Do we go in a web 2.0 direction and end up with a nonsensical mishmash name like dazzle or weebo with bright colors and a quirky logo? There was also the plethora of people who told me our name had to spell out exactly what we do (someone tell Amazon, Twitter, and Apple. I do not think they got the memo).

I spent an entire night chicken scratching on every piece of paper at my disposal. Nothing was working. I decided to step back – the name did not dictate our method. Our method should dictate the name. Now we were getting somewhere.

The Fly Wheel vs the Doom Loop

My favorite business book is Good to Great by Jim Collins.

The book addresses a single question: can a good company become a great company, and if so, how? Based on a five-year research project comparing companies that made the leap to those that did not, Good to Great shows that greatness is not primarily a function of circumstance but largely a matter of conscious choice, and discipline.

The chapter that fascinates me the most is The Fly Wheel vs Doom Loop. I have been a part of both large and boutique companies and have seen people at all levels consistently believe that the next thing they do is going to change everything. The process is chaotic.

Unfortunately, many leaders are under the impression that massive success can happen overnight—by dint of a splashy initiative, big-ticket acquisition, or innovative technology. These moves all too often fail and lead to further drastic measures—restructurings, layoffs—which lead to further declines and on and on. This painful cycle is the “doom loop,”

On the other side of the spectrum, we have The Flywheel.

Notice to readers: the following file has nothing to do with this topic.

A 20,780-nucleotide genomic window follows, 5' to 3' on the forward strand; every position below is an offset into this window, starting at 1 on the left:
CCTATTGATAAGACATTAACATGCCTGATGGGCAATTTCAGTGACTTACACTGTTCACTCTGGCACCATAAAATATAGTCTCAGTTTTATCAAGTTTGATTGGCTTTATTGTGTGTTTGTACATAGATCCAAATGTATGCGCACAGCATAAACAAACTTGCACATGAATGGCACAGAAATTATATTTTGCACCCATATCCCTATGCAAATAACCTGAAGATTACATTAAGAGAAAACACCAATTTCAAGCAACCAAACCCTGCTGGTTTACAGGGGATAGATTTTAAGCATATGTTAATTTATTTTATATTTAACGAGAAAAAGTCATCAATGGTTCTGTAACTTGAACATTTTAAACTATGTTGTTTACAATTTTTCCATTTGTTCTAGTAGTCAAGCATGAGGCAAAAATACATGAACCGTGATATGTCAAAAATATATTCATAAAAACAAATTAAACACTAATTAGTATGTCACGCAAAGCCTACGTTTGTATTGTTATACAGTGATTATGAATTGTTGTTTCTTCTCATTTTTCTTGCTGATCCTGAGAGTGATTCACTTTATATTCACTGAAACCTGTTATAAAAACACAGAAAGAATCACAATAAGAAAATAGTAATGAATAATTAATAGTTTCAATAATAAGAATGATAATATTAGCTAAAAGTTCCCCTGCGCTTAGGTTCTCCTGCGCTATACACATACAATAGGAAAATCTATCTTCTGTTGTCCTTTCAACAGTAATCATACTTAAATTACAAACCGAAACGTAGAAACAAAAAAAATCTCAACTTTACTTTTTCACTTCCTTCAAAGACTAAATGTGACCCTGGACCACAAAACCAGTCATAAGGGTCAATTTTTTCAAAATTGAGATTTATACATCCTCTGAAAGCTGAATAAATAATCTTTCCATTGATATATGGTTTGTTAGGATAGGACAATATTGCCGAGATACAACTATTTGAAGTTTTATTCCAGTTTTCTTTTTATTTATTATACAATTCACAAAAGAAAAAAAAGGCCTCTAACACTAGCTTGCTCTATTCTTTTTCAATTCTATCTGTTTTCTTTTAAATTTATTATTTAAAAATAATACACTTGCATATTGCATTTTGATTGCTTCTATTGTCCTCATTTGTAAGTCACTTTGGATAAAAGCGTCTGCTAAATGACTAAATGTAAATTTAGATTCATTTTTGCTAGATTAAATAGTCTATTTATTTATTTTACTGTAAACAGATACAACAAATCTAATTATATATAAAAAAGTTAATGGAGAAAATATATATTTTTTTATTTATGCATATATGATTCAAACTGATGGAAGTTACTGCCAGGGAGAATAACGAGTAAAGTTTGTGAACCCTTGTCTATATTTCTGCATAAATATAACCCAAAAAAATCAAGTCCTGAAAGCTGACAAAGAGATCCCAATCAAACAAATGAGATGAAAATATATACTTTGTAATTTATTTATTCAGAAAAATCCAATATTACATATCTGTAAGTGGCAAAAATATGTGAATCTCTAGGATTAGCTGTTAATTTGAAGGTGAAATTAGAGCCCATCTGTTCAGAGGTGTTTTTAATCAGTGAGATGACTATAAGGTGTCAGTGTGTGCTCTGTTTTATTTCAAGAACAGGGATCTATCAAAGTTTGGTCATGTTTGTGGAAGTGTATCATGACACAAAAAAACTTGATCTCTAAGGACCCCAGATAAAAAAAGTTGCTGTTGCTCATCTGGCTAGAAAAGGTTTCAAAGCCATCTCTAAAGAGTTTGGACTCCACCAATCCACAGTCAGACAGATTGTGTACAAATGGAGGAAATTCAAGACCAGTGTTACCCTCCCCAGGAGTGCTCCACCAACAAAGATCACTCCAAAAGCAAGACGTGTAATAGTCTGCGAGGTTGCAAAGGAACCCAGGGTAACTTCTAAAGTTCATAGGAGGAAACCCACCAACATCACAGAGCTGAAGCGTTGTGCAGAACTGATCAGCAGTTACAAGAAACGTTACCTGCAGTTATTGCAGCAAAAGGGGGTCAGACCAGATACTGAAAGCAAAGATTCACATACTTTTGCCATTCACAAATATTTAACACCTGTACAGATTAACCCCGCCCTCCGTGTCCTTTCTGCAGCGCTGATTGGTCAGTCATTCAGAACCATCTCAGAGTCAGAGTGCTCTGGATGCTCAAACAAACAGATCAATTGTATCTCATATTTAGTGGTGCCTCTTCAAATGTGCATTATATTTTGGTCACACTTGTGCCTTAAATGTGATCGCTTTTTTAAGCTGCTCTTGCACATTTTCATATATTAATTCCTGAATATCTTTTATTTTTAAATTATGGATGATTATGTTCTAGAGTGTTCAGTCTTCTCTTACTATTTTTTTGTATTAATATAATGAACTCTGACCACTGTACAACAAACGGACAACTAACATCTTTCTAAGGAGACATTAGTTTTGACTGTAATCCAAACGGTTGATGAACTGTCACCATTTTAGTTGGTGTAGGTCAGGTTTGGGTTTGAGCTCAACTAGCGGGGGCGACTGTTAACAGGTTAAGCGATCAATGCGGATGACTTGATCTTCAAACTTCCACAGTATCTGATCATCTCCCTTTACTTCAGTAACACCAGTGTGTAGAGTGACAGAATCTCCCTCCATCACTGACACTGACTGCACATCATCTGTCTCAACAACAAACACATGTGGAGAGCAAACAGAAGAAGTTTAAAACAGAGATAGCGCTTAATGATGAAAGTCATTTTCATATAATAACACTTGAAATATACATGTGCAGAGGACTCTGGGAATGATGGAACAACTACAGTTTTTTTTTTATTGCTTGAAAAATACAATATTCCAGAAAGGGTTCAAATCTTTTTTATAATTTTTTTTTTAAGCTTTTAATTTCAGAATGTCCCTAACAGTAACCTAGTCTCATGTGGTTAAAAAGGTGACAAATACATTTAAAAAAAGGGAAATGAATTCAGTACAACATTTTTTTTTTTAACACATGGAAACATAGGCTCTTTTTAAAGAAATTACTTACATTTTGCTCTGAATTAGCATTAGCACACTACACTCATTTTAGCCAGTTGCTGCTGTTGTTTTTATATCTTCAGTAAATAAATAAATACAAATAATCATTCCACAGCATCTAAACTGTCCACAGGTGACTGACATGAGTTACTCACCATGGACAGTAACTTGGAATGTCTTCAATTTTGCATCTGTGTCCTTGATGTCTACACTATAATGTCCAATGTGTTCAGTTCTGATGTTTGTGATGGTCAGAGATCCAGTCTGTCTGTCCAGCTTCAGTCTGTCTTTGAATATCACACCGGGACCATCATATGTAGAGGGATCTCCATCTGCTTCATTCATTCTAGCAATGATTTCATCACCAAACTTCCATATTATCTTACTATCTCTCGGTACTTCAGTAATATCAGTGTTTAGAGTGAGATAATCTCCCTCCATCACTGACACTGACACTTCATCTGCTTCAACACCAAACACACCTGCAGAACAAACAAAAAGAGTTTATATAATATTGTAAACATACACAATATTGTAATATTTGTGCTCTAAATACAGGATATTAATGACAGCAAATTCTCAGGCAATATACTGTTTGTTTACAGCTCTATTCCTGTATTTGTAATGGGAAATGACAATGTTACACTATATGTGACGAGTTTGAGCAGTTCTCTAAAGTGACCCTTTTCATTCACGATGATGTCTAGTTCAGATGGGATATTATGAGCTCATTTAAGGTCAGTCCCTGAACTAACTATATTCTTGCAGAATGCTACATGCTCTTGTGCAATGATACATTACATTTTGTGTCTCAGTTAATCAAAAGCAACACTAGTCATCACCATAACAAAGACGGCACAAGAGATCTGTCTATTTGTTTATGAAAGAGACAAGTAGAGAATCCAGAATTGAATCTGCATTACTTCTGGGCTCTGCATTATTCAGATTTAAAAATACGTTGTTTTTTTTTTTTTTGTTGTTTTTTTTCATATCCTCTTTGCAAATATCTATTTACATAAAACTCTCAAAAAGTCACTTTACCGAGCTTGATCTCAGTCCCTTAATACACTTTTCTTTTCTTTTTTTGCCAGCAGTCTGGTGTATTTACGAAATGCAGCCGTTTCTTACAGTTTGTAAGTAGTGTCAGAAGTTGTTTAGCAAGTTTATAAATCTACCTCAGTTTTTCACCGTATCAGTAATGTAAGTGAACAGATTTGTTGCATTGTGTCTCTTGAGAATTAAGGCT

“Pushing with significant effort, you get the flywheel to inch forward, moving imperceptibly at first. You keep pushing and, after two or three hours of persistent effort, you get the flywheel to complete one entire turn. You keep pushing, and the flywheel begins to move a bit faster, and with continued great effort, you move it around a second rotation. You keep pushing in a consistent direction. Three turns … four … five … six … the flywheel builds up speed … seven … eight … you keep pushing … nine … ten … it builds momentum … eleven … twelve … moving faster with each turn … twenty … thirty … fifty … a hundred.

Then, at some point—breakthrough! The momentum of the thing kicks in in your favor, hurling the flywheel forward, turn after turn … whoosh! … its own heavy weight working for you. You are pushing no harder than during the first rotation, but the flywheel goes faster and faster. Each turn of the flywheel builds upon work done earlier, compounding your investment of effort. A thousand times faster, then ten thousand, then a hundred thousand. The huge heavy disk flies forward, with almost unstoppable momentum.”

If you have been in one of our demos, you have inevitably heard the following statement in one form or another.

“Concentrated effort in one direction for a sustained period of time.” For us, that charge is SlotTrak. That is what we do every day, all day.

This is the foundation of our company. This method is at the center of every initiative and every decision that we make.

VOLANTE is the Spanish word for FLYWHEEL.